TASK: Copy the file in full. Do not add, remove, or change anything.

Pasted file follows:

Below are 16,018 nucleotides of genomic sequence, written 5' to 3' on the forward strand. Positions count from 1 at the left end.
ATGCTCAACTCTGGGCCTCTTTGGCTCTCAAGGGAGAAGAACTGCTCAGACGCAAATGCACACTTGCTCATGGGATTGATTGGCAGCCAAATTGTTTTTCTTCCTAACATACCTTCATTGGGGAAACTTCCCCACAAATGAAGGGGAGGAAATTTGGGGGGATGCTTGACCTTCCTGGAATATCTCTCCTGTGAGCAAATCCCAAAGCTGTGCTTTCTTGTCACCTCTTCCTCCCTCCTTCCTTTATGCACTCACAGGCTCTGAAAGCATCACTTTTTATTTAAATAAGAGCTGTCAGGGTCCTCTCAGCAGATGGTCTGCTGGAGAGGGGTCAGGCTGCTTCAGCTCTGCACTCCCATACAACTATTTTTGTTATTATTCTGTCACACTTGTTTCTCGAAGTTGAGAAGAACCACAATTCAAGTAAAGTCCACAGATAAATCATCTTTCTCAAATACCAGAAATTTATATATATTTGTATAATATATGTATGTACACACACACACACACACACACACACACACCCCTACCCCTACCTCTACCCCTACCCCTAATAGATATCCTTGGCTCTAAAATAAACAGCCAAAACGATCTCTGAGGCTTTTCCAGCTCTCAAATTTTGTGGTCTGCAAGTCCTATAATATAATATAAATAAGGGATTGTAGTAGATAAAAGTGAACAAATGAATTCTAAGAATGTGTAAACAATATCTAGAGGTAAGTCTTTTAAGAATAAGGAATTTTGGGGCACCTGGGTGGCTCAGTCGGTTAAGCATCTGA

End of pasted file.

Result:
Below are 16,018 nucleotides of genomic sequence, written 5' to 3' on the forward strand. Positions count from 1 at the left end.
ATGCTCAACTCTGGGCCTCTTTGGCTCTCAAGGGAGAAGAACTGCTCAGACGCAAATGCACACTTGCTCATGGGATTGATTGGCAGCCAAATTGTTTTTCTTCCTAACATACCTTCATTGGGGAAACTTCCCCACAAATGAAGGGGAGGAAATTTGGGGGGATGCTTGACCTTCCTGGAATATCTCTCCTGTGAGCAAATCCCAAAGCTGTGCTTTCTTGTCACCTCTTCCTCCCTCCTTCCTTTATGCACTCACAGGCTCTGAAAGCATCACTTTTTATTTAAATAAGAGCTGTCAGGGTCCTCTCAGCAGATGGTCTGCTGGAGAGGGGTCAGGCTGCTTCAGCTCTGCACTCCCATACAACTATTTTTGTTATTATTCTGTCACACTTGTTTCTCGAAGTTGAGAAGAACCACAATTCAAGTAAAGTCCACAGATAAATCATCTTTCTCAAATACCAGAAATTTATATATATTTGTATAATATATGTATGTACACACACACACACACACACACACACACACCCCTACCCCTACCTCTACCCCTACCCCTAATAGATATCCTTGGCTCTAAAATAAACAGCCAAAACGATCTCTGAGGCTTTTCCAGCTCTCAAATTTTGTGGTCTGCAAGTCCTATAATATAATATAAATAAGGGATTGTAGTAGATAAAAGTGAACAAATGAATTCTAAGAATGTGTAAACAATATCTAGAGGTAAGTCTTTTAAGAATAAGGAATTTTGGGGCACCTGGGTGGCTCAGTCGGTTAAGCATCTGA